Once the PCS lanes are created they can be multiplexed into any of the supportable interface widths. Each PCS lane has a unique alignment marker, which is inserted once every 81,920 257-bit blocks for 200GbE, and 163,840 257-bit blocks for 400GbE. Room for alignment marker insertion is created by deleting idle characters (or not inserting them in the first place). All multiplexing is done at the bit‐level. The round‐robin bit‐level multiplexing can result in multiple PCS lanes being multiplexed into the same physical channel. The unique property of the PCS lanes is that no matter how they are multiplexed together, all bits from the same PCS lane follow the same physical path, regardless of the width of the physical interface. This enables the receiver to correctly re‐assemble the aggregate channel by first de‐multiplexing the bits to re‐assemble the PCS lane and then re‐align the PCS lanes to compensate for any skew.

The alignment markers are shown in Figure 2. The format is partially compatible with that of the 100GbE 802.3bj markers, in that the first two groups of common bytes are identical between the standards (CM0-CM5). The common markers are also identical on each lane, this allows the logic to lock to the markers without worrying about the lane number, and after the markers are located then each individual lane is identified by the unique marker portion (UM0-UM5) which are unique across the lanes. The padding is unique per lane but ignored on receive.

Figure 2 Alignment Marker Format

The receiver PCS realigns multiple PCS lanes using the embedded alignment markers and then re‐orders the lanes into their original order to reconstruct the aggregate signal. The alignment markers are processed before FEC correction, and so are processed in a manner that allows mismatches in some bits of the alignment markers.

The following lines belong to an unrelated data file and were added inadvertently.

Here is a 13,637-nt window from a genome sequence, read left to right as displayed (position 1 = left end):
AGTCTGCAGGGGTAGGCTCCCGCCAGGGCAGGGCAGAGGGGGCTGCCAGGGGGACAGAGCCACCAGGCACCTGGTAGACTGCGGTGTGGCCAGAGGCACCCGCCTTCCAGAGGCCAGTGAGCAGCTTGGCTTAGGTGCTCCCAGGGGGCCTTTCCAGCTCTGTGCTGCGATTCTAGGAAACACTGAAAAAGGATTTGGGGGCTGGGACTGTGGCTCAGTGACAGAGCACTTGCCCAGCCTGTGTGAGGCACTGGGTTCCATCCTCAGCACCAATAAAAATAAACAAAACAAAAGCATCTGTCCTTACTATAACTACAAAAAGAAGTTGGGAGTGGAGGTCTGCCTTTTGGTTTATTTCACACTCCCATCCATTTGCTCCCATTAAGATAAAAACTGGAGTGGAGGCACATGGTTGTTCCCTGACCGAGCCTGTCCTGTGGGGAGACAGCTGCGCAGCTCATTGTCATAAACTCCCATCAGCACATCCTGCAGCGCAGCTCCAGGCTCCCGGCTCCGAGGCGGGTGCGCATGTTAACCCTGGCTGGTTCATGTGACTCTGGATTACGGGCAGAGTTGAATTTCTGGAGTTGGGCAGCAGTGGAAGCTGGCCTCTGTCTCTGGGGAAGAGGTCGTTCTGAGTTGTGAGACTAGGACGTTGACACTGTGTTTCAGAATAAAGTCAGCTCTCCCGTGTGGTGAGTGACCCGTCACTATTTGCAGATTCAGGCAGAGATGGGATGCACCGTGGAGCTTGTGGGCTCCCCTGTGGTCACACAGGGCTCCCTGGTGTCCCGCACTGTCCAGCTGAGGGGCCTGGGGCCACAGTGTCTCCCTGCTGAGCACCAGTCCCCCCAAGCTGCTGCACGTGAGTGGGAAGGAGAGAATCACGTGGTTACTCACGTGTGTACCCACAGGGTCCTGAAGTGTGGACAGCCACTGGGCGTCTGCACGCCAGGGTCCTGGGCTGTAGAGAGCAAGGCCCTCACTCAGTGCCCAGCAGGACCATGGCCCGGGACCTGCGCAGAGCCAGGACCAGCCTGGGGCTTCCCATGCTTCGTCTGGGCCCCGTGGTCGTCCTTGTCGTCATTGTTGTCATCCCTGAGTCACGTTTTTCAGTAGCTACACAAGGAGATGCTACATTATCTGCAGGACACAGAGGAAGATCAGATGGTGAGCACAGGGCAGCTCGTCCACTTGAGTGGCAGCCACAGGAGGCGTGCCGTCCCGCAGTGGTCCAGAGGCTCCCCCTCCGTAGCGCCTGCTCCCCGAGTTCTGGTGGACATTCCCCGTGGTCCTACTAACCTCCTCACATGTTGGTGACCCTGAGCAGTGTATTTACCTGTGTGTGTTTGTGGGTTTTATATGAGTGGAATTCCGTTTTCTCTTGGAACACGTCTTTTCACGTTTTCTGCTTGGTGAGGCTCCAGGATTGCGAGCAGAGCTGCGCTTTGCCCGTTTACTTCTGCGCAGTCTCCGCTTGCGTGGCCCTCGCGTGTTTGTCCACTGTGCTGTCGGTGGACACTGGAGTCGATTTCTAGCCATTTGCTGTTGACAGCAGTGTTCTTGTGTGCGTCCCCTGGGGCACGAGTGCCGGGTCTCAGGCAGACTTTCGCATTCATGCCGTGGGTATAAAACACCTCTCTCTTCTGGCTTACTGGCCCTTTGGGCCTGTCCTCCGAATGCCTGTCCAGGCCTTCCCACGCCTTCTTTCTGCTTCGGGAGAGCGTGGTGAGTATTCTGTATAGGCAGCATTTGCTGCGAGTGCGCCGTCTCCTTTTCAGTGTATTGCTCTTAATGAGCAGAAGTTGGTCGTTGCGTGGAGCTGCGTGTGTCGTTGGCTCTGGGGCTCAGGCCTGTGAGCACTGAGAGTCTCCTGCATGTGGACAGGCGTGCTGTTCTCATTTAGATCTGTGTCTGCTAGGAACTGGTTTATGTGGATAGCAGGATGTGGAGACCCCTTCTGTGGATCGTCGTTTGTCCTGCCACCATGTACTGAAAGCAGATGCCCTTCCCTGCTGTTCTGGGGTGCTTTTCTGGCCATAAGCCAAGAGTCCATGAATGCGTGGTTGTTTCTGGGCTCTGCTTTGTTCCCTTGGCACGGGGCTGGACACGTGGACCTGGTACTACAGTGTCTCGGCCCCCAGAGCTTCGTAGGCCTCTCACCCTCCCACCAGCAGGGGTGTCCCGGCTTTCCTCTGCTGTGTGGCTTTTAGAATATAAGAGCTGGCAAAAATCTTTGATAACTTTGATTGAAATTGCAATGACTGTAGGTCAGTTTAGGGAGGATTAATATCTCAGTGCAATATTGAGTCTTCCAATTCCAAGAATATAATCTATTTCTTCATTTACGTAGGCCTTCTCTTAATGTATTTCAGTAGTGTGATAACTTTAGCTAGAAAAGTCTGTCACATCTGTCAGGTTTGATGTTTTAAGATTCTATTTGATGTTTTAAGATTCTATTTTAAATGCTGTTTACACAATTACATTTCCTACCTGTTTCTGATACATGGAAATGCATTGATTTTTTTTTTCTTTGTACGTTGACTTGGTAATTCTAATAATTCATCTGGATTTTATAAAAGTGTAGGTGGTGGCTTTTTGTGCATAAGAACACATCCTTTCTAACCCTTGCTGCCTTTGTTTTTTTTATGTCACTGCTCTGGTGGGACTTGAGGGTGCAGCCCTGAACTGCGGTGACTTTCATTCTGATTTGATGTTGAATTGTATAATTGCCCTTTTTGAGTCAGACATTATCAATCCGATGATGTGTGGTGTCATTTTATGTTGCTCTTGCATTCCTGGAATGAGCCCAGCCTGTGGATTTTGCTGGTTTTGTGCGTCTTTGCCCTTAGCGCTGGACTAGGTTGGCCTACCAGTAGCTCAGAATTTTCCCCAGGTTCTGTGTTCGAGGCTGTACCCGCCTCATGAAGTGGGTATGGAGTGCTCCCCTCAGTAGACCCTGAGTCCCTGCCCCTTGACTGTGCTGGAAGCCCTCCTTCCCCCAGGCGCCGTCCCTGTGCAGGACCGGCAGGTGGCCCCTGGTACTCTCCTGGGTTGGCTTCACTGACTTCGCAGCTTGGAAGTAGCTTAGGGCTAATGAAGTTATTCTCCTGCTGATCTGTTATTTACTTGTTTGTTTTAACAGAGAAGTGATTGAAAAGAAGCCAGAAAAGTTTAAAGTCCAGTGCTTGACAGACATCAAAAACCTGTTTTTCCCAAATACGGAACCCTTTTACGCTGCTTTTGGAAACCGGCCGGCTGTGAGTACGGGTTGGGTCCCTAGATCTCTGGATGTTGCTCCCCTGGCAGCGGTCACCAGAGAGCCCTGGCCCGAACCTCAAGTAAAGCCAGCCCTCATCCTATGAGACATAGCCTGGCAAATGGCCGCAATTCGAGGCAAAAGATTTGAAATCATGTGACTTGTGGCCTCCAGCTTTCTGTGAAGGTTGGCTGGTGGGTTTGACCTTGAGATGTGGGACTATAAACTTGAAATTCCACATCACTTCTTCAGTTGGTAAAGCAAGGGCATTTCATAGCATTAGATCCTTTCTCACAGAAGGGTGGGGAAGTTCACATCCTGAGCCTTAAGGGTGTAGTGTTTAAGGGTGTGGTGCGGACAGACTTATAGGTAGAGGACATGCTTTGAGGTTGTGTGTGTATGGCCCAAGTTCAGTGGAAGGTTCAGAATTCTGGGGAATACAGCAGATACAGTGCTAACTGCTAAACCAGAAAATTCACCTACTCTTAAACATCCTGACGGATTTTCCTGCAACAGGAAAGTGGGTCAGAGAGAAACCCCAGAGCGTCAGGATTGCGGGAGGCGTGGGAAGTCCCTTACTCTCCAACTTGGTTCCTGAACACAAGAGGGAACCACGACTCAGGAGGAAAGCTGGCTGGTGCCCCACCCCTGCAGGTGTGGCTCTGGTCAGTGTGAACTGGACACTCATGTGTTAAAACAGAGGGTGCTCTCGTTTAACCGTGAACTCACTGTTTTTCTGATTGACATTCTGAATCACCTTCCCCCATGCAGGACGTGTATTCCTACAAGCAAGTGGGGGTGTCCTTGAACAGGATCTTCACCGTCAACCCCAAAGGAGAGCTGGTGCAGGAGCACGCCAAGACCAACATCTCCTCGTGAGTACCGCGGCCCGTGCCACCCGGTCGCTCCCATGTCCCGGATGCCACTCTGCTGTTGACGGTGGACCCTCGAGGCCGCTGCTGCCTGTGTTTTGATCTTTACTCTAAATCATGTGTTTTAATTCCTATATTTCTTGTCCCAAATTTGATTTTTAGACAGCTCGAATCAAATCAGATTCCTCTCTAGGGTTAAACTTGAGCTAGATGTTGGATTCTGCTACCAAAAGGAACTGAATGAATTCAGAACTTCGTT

Two key advantages of the PCS multilane distribution methodology include the encoding, scrambling, and de‐skew functions can all be implemented in a CMOS device (which is expected to reside on the host device), and minimal processing of the data bits (other than bit muxing) happens in the high speed electronics embedded with an optical module. This simplifies the functionality and ultimately lower the costs of these high‐speed optical interfaces.

The PMA sublayer enables the interconnection between the PCS and any type of PMD sublayer. A PMA sublayer will also reside on either side of a retimed interface, referred to as “200GAUI” (200 gigabit per second attachment unit interface) for 200GbE or “400GAUI” (400 gigabit per second attachment unit interface) for 400GbE. The transmitter PMA provides signal drivers, bit multiplexing, PAM4 encoding when appropriate (8 or fewer lanes), Gray coding and precoding when desired.  The receiver PMA provides clock and data recovery, bit demultiplexing, and PAM4. The receiver PMA provides clock and data recovery, bit demultiplexing, and PAM4 decoding.

As described in the previous section, 16 PCS lanes are used for 400GbE. In the example implementation shown in Figure 3, the two PMA sublayers are interconnected by the 400GAUI electrical interface, which is based on an 8 lane wide interface at 50 gigabit per second per lane. In this implementation the PMA sublayer at the top of the 400GAUI multiplexes the 16 PCS lanes into 8 physical lanes. The PMA sublayer at the bottom of the 400GAUI performs multiple functions. First, it retimes the incoming electrical PAM4 signals, then the electrical lanes are converted back to 16 PCS lanes, which are then multiplexed into the 4 lanes needed for the 400GBASE‐DR4 PMD.

Figure 3 400GbE Example Protocol Stack

One new PCS feature for these interfaces is the ability to support a FEC degraded signal. This allows the user to set a threshold of corrected FEC symbols within a specified period, and if a threshold is passed the PCS can declare a degraded condition. This FEC degraded signal can be used by higher protocol layers to take proactive actions such as cause a route switchover.

The PCS in combination with the PMA has been created to support all PHY types for both 200 Gigabit Ethernet and 400 Gigabit Ethernet. It is flexible and scalable, and can support future PHY types that may be developed in the near future.